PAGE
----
When I want anything to do with cell phones I go to see Michael at 2 Degrees in the Palmy Plaza. I often have to wait to see him as he is the most popular sales rep. It is worth the wait as he “knows his stuff”. Can you relate to this - having a sales rep worth waiting for, your own “go-to” person?
How many people would see you as the “go-to” person?
I was not always with 2Degrees. October 2004 I landed in NZ needing a phone. Seeing Vodafone on Lambton Quay, I walked in and, having come from Zimbabwe where mobile phones were a luxury, was delighted to be sold a contract. Almost ten years on I was still with Vodafone despite some hiccups along the way. My new phone was almost due for renewal and I wanted the new Galaxy S5. I went in store and found a young sales girl slouching in the corner obviously wishing 5:30 would arrive quicker.
A direct “Can you help me please?” meant that I could no longer be ignored. I asked if I could upgrade early and what followed was a classic scenario that would have fitted right into a Fawlty Towers episode and kept many a dinner conversation going. The long and short of it was that I apparently could not upgrade. Having done it previously I knew I could. I chose to walk across the aisle to 2 Degrees. The contrast was refreshing. I could change providers instantly, would have to pay an out clause to Vodafone, would get double the offering for approximately half the investment. By the time 5:30 rolled around I had paid my out clause, changed providers and was proud owner of a new S5.
What has this to do with sales confidence? Everything.
As mentioned in confidence sells people sell products and services that they feel the most comfortable with. The more we know a product or service and what it can do, how it helps, why it is a great buy - the more we see it as something that would be good for other people to have and so we proactively promote it. Our obvious belief in what we are selling comes across and that confidence is quickly transferred.
Test Yourself and your team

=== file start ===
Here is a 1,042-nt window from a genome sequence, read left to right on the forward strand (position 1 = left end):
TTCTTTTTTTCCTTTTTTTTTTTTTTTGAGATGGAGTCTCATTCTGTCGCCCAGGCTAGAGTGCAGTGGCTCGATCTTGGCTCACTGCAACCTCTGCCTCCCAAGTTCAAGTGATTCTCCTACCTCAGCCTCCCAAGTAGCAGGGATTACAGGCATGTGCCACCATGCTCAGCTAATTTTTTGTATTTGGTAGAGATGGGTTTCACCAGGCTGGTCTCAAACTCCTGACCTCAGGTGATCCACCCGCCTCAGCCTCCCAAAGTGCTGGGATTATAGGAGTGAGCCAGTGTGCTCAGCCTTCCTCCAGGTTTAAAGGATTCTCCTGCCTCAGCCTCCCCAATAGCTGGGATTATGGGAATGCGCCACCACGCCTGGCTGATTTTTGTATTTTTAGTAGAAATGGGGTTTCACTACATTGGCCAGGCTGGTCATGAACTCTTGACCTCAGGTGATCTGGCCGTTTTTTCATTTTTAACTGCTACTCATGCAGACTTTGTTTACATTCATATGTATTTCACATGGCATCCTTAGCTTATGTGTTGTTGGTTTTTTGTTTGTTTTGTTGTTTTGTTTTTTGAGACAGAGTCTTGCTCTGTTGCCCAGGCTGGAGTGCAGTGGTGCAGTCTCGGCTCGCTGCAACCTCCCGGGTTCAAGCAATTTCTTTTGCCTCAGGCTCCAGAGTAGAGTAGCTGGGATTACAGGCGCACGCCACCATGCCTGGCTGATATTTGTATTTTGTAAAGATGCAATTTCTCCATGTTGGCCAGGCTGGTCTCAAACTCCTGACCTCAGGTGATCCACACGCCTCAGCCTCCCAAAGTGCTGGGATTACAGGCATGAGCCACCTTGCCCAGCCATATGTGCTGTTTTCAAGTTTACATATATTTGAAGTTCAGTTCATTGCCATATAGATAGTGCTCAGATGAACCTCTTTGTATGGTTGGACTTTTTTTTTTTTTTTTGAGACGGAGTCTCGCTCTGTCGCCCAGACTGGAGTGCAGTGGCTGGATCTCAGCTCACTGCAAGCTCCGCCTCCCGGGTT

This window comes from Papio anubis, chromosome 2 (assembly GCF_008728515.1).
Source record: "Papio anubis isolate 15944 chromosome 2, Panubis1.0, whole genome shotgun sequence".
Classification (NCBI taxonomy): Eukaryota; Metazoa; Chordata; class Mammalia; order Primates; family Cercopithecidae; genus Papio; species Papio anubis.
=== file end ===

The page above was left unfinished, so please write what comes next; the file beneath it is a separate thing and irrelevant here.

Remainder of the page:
Here is one of my favourite exercises to run a sales team through:
Ask your team to get them to list all the products and services the company offers - most can’t or struggle to remember without prompting.
Next run their sales figures on which products they sell the most of. No surprises for guessing that most reps fall into the 80/20 rule - 80% of their sales come predominantly from only 20% of the range offered. [The surprise here for many reps is that their 20% is rarely the same as someone else’s 20%. There is overlap on the popular sellers but each rep has his/her favourite]
Get the team to share why they sell what they sell. What pitch do they use. What features, advantages, benefits (FAB) roll off their tongue.What stories do they have. What has fueled their belief and passion of the product/service. You want to unpack this because success fuels success.
Try this fun activity*:
Find the rep with the lowest sales of the product and get them to be the client with all the objections they have ever heard in relation to the product. The have the top sales rep sell them the product while the rest of the team watches and learns. It is amazing how often you will hear, “Oh wow, I did not know that”; “That is such a great story”; “Oh, I never thought about it like that”; etc.
Challenge every team member to learn one new thing every day. Create a game where team members challenge each other with “Tell me something about our offering as a company that I do not know”. Knowledge builds on knowledge. Like pieces of a jigsaw they suddenly come together to reveal a true picture of what you a capable of offering a client.
Make it a regular section in sales meetings to have team members share/demo/pitch a product to the rest of the team. Invite in suppliers to do the same - many will be delighted you asked and often have very comprehensive training. Video all these training sessions to build a knowledge library.
Attitude, sales skills and product knowledge are often identified as the 3 essentials of any successful salesperson.
Deliberately ensuring you have a learning culture where there is an expectation for your reps to be the most knowledgeable in the industry, can make you stand head and shoulders above your competition. Becoming a “go-to” brand can be integrated onto your culture when learning is facilitated, endorsed, practised and praised.
Ensure you have a learning culture in your team. As always, if we can be of any assistance, please do get in touch.